"I thought it was a travesty that Barrack Obama didn't walk the 3 or 4 blocks from the White House to the convention center during the AIDS conference last summer. It wasn't that he was tied up doing important state business or was out of the country. He was in the White House at the time and the flag was flying during the conference. That was particularly poignant if not outrageous to me, and I'm a supporter," Dr. Young said.

The failure on the part of President Obama to attend the AIDS conference highlights the problems that lead to such a high HIV prevalence in the nation's capital, he added.

"State-level programs work on prevention, but Washington, DC, because it doesn't have a state government but a somewhat dysfunctional city government and doesn't have adequate representation in congress, is forgotten," he said. "The AIDS epidemic is probably just one symptom of this. The study by Dr. Castel's team speaks to this problem. That is why it is important."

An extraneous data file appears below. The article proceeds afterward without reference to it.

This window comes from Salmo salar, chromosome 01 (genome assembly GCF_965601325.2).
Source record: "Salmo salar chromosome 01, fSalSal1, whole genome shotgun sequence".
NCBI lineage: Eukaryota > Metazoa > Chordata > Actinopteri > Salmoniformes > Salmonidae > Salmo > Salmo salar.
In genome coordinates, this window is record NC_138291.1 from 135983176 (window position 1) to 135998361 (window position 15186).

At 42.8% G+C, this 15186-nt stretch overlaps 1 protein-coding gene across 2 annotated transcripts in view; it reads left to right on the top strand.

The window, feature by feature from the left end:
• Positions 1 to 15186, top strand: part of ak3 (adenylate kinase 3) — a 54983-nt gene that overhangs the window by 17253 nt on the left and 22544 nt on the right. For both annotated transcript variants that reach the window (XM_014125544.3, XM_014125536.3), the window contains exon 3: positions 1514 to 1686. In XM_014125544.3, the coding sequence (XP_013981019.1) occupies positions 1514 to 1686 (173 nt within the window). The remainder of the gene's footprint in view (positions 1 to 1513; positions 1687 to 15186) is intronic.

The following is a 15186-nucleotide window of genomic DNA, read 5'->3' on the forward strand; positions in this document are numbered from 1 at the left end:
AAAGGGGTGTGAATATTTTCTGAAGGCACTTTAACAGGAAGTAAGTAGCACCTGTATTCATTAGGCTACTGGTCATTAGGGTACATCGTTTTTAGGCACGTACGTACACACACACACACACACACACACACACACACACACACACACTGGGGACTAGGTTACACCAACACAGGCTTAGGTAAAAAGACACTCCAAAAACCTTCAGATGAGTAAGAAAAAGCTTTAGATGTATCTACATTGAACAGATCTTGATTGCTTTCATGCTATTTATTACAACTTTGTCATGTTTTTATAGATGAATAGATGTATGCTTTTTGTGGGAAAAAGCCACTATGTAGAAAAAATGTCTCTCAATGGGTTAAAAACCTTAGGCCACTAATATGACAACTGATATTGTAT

Dr. Young said he agrees that much more awareness about pre-exposure prophylaxis is needed.

"The amazing thing is that 90% of at-risk people didn't even know that it exists. It's probably the same nationwide; I don't think this is unique to Washington. But the study shows that people would use pre-exposure prophylaxis if they knew about it and could get it," he noted.

Dr. Castel reports no relevant financial relationships. Dr. Young is an employee of the International Association of Providers of AIDS Care and reports financial relationships with Bristol-Myers Squibb, GlaxoSmithKline, Merck & Co, ViiV Healthcare.

8th International Conference on HIV Treatment and Prevention Adherence. Presented June 3, 2013.


Comments on Medscape are moderated and should be professional in tone and on topic. You must declare any conflicts of interest related to your comments and responses. Please see our Commenting Guide for further information. We reserve the right to remove posts at our sole discretion.